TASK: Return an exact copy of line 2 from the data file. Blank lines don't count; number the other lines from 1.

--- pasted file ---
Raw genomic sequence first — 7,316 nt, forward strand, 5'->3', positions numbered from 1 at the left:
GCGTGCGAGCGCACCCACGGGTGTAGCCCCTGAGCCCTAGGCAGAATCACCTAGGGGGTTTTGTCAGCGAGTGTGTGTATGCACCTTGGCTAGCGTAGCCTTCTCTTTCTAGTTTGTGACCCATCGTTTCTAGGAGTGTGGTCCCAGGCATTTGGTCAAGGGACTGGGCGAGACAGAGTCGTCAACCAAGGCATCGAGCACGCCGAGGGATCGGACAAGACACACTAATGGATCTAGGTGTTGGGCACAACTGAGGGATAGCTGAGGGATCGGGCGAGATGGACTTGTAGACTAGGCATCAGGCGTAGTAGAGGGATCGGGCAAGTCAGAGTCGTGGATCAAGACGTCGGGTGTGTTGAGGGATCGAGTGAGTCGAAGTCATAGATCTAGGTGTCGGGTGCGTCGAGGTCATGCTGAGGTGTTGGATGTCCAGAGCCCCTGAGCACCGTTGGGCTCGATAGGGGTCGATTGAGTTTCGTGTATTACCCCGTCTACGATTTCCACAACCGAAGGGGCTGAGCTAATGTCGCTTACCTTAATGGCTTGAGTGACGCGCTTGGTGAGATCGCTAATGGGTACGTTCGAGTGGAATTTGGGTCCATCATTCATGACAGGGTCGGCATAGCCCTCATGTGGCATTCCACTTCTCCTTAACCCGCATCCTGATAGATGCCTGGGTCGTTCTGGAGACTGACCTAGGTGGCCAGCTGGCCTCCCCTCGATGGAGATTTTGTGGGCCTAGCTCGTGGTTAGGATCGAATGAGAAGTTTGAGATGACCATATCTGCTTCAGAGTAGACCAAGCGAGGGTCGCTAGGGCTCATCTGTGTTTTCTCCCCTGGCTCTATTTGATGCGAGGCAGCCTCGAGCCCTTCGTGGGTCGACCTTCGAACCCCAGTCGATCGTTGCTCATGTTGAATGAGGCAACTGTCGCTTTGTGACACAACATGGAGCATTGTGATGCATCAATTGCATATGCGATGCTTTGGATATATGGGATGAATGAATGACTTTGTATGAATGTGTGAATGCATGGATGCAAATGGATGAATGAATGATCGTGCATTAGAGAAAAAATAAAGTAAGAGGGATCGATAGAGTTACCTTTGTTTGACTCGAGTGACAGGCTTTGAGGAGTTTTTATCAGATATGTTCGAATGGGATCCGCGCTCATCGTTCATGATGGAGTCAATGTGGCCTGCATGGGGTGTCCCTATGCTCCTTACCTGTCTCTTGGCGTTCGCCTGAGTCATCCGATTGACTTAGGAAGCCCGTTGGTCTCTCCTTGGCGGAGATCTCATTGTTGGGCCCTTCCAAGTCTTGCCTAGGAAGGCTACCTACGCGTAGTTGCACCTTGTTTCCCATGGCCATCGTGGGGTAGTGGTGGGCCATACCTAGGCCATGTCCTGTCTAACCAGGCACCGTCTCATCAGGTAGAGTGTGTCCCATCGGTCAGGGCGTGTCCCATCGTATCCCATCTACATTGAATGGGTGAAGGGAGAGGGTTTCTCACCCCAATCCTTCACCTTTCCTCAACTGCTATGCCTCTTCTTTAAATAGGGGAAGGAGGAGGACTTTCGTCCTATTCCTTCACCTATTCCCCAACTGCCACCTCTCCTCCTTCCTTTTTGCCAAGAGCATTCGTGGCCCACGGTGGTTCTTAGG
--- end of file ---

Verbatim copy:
GCGTGCGAGCGCACCCACGGGTGTAGCCCCTGAGCCCTAGGCAGAATCACCTAGGGGGTTTTGTCAGCGAGTGTGTGTATGCACCTTGGCTAGCGTAGCCTTCTCTTTCTAGTTTGTGACCCATCGTTTCTAGGAGTGTGGTCCCAGGCATTTGGTCAAGGGACTGGGCGAGACAGAGTCGTCAACCAAGGCATCGAGCACGCCGAGGGATCGGACAAGACACACTAATGGATCTAGGTGTTGGGCACAACTGAGGGATAGCTGAGGGATCGGGCGAGATGGACTTGTAGACTAGGCATCAGGCGTAGTAGAGGGATCGGGCAAGTCAGAGTCGTGGATCAAGACGTCGGGTGTGTTGAGGGATCGAGTGAGTCGAAGTCATAGATCTAGGTGTCGGGTGCGTCGAGGTCATGCTGAGGTGTTGGATGTCCAGAGCCCCTGAGCACCGTTGGGCTCGATAGGGGTCGATTGAGTTTCGTGTATTACCCCGTCTACGATTTCCACAACCGAAGGGGCTGAGCTAATGTCGCTTACCTTAATGGCTTGAGTGACGCGCTTGGTGAGATCGCTAATGGGTACGTTCGAGTGGAATTTGGGTCCATCATTCATGACAGGGTCGGCATAGCCCTCATGTGGCATTCCACTTCTCCTTAACCCGCATCCTGATAGATGCCTGGGTCGTTCTGGAGACTGACCTAGGTGGCCAGCTGGCCTCCCCTCGATGGAGATTTTGTGGGCCTAGCTCGTGGTTAGGATCGAATGAGAAGTTTGAGATGACCATATCTGCTTCAGAGTAGACCAAGCGAGGGTCGCTAGGGCTCATCTGTGTTTTCTCCCCTGGCTCTATTTGATGCGAGGCAGCCTCGAGCCCTTCGTGGGTCGACCTTCGAACCCCAGTCGATCGTTGCTCATGTTGAATGAGGCAACTGTCGCTTTGTGACACAACATGGAGCATTGTGATGCATCAATTGCATATGCGATGCTTTGGATATATGGGATGAATGAATGACTTTGTATGAATGTGTGAATGCATGGATGCAAATGGATGAATGAATGATCGTGCATTAGAGAAAAAATAAAGTAAGAGGGATCGATAGAGTTACCTTTGTTTGACTCGAGTGACAGGCTTTGAGGAGTTTTTATCAGATATGTTCGAATGGGATCCGCGCTCATCGTTCATGATGGAGTCAATGTGGCCTGCATGGGGTGTCCCTATGCTCCTTACCTGTCTCTTGGCGTTCGCCTGAGTCATCCGATTGACTTAGGAAGCCCGTTGGTCTCTCCTTGGCGGAGATCTCATTGTTGGGCCCTTCCAAGTCTTGCCTAGGAAGGCTACCTACGCGTAGTTGCACCTTGTTTCCCATGGCCATCGTGGGGTAGTGGTGGGCCATACCTAGGCCATGTCCTGTCTAACCAGGCACCGTCTCATCAGGTAGAGTGTGTCCCATCGGTCAGGGCGTGTCCCATCGTATCCCATCTACATTGAATGGGTGAAGGGAGAGGGTTTCTCACCCCAATCCTTCACCTTTCCTCAACTGCTATGCCTCTTCTTTAAATAGGGGAAGGAGGAGGACTTTCGTCCTATTCCTTCACCTATTCCCCAACTGCCACCTCTCCTCCTTCCTTTTTGCCAAGAGCATTCGTGGCCCACGGTGGTTCTTAGG